This was yesterday's production of samples, nettles, onion skins and cochineal.  Most of the red cabbage is still on the bobbin and will get plied later this afternoon.  When I have finished mordanting the next lot of fibre I shall be trying my luck with the colour I extracted from the leaves of Cotinus coggygria 'Royal Purple' (Smoke Bush)!


I did finish my St Kilda Shawl in May, it is one of the biggest shawls I have knitted so far this year

and another view this time with the first shawl pin Mr S has made - American Cherry for the ring and Indian Rosewood for the pin

I also got a big surprise on Monday evening when I was presented with a very large Texel fleece - I vaguely remember saying how nice it was in comparison to some Texel I had spun and that I wouldn't mind trying some!  Note to self - do not to make encouraging noises when presented with lovely fluff! 

I am going to try dyeing fleece in the grease with this one - which will have to be done with Mr S out of the way as the method uses vinegar - not tried this method before, but the idea of getting a clean fleece ready dyed does appeal..................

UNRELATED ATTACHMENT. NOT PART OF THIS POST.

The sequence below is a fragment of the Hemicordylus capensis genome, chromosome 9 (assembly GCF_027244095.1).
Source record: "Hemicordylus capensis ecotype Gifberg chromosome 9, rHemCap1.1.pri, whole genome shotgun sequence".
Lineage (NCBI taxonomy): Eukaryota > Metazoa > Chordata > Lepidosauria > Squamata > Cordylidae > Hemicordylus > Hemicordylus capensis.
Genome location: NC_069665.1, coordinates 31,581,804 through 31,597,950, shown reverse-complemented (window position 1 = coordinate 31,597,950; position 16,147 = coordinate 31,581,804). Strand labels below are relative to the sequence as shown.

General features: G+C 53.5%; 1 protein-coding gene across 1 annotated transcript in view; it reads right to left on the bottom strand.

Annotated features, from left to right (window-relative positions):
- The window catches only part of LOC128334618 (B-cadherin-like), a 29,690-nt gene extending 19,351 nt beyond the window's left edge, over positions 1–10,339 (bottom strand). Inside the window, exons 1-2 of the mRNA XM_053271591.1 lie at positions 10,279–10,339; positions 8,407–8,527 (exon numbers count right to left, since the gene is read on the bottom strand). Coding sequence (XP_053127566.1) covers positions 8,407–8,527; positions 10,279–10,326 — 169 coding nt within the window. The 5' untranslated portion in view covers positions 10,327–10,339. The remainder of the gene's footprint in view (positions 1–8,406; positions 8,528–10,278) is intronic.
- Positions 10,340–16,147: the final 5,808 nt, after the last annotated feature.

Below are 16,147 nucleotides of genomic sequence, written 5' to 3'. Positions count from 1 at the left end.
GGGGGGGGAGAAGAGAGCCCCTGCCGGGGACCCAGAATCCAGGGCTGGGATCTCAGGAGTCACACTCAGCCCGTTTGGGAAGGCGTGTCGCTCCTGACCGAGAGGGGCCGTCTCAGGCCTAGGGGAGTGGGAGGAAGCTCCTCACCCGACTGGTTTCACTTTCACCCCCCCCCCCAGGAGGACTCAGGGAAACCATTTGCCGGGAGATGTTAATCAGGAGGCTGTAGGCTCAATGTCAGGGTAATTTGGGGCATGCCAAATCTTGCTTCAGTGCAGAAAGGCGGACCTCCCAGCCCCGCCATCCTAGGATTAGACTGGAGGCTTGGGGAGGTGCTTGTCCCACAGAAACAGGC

Saturday, 1 June 2013

Who knows best?

As a wheelchair user one of the biggest banes of my life is non-disabled people telling me (and other physically challenged people) what they need and how to live my life.  Despite never spending a day in a wheelchair the so called expert will confidently make sweeping statements that just do not work!!

What is the reason for this rant?  Well a few months ago Honest John in the Telegraph was asked to suggest a car suitable for a young wheelchair user just getting their first car.  Why ask Honest John when there are specialists in this field I don't know, but ask they did!!